A roundup of today’s big stories in hyperlocal publishing, marketing, commerce, and technology
Oracle Poised to Seal $5 Billion Deal for Micros Systems (Wall Street Journal)
Oracle is poised to seal a deal to buy Micros for about $5 billion, according to a person familiar with the matter. The takeover, which would value the Columbia, Md., company at more than $67 a share, is expected to be announced this morning, if it doesn’t fall apart at the last minute or get delayed, the person said.
No, the Amazon Smartphone Isn’t Going to Kill Retail (Street Fight)
Mike McMurray: The in-store experience provides tremendous benefits to shoppers, and the Amazon Fire phone further illustrates the opportunity to use innovative mobile solutions to improve and influence the shopping experience.
Ad Spending Jumps in First Quarter, Fueled by Olympics and Early Political Ads (AdAge)
Ad spending in U.S. measured media in the first quarter of the year rose 5.7% from the quarter a year earlier to almost $34.9 billion. The first quarter last year saw spending slip 0.1%, but 2014 had the benefit of the Sochi Winter Olympics to fuel gains, along with higher spending for the NFL playoffs and Super Bowl.
LION-Borrell Revenue Survey Unravels (Street Fight)
Tom Grubisich: A revenue benchmarking partnership between the Local Independent Online News publishers association and Borrell Associates is coming apart because too few of LION’s publishers want to share their information with the the local media research company.
Uber Plays Hardball With Early Shareholders (Fortune)
Dan Primack: Fortune has learned some early Uber shareholders did sell stock back to the company earlier this year, including at least one which works out to a valuation just south of $4 billion. Even if Uber had not yet gotten term sheets for the $18 billion valuation, it certainly knew that the next financing would be at a significant step-up.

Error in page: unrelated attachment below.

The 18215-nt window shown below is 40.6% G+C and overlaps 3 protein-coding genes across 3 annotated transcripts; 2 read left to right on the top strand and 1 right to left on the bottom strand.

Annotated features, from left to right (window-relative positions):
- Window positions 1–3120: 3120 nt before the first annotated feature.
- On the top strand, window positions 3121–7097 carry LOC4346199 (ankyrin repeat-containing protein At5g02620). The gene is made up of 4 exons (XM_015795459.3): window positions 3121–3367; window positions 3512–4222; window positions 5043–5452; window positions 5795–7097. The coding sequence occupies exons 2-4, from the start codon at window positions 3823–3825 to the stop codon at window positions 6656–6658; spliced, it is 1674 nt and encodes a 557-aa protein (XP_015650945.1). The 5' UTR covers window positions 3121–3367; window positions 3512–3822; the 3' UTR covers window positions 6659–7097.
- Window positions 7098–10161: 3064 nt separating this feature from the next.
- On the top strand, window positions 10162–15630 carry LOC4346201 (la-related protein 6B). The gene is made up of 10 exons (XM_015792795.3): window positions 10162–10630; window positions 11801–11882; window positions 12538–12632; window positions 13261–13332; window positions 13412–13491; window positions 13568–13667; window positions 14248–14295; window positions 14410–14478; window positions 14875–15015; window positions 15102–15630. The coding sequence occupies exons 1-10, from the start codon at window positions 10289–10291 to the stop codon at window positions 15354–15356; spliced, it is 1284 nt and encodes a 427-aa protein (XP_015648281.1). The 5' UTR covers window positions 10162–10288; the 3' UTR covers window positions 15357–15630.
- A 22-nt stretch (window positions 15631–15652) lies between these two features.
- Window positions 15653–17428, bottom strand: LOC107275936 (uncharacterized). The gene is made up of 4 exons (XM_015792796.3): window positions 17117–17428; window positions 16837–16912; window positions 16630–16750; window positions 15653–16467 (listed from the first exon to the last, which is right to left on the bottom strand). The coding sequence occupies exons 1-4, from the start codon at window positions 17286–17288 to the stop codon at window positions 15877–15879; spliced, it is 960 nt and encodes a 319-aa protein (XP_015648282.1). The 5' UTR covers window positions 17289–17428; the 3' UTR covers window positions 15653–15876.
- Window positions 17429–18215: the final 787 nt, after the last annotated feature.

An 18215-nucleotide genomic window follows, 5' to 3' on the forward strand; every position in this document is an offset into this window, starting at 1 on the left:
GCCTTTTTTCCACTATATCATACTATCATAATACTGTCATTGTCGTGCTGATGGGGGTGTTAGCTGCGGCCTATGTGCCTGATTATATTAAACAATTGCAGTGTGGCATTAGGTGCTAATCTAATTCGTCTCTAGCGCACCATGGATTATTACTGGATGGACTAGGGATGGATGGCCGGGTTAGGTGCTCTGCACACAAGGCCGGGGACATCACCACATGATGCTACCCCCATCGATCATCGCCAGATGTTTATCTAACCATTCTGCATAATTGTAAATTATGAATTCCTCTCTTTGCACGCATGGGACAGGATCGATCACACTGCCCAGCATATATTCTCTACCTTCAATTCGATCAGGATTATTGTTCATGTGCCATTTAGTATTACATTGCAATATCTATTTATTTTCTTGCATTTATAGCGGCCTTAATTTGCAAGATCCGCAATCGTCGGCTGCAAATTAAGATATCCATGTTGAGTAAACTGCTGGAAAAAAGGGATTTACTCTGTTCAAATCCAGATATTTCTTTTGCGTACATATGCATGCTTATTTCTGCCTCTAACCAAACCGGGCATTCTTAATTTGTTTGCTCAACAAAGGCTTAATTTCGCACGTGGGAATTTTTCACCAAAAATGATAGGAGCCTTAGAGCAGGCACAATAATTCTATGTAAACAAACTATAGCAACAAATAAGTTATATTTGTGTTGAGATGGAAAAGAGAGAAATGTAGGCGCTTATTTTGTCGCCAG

Is ‘Efficiency’ at Odds with Your Local Salesforce? (Street Fight)
Andy Vogel: With the economy on the uptick, businesses in local should have more wiggle-room in how they choose to increase efficiency. Whereas fear may have motivated them to move towards labor cuts in the past, now they should feel the freedom to invest in long-term solutions.
A User-First Approach to Location-Tracking (TheNextWeb)
Punchkick strategists Chris Losacco, Billy Collins and Dan Cortes discussed five non-negotiable tactics mobile marketers should put into practice to help users feel comfortable and build long-term relationships founded on true app loyalty.
InfoScout Rakes in Another $16M as CPG Brands Seek Data Gold from Mobile Apps (AdAge)
InfoScout, a shopper-research firm fueled by mobile shopping apps has closed a $16 million Series B funding round. Now CPG brands are investing in new technologies that circumvent the sellers and go straight to consumers for data on who’s buying what and where.
Foursquare Boasts National Brands – What About SMBs? (MediaPost)
Still, the bulk of ad revenue comes from national brands like Old Navy and H&M targeting ads locally. But for a company like Foursquare that wants to take on Yelp more directly in local search, SMBs would appear to be the sweet spot for driving ad growth.
A New Anonymous Social Network Where Your Location Is Not Part of the Secret (Yahoo)
Slight is an anonymous social app, just like Whisper and Yik Yak, ostensibly pushing back against Facebook’s insistence on linking a username with a face. Instead of helping us talk to people wherever they are, its ambition is to give us new ways to communicate with people in our immediate, physical vicinity.
Hyperlocal Data: Programmatic Game-Changer, And Not Just For Mobile (MediaPost)
Dean Vegilante: So much of the hyper-local storyline to date has focused on mobile due to the nature of device mobility. But that’s only one example of how this data can be leveraged. It’s entirely possible to target on a hyper-local level in traditional ways, and it’s these executions that will make hyper-local a pillar of online advertising in the near future.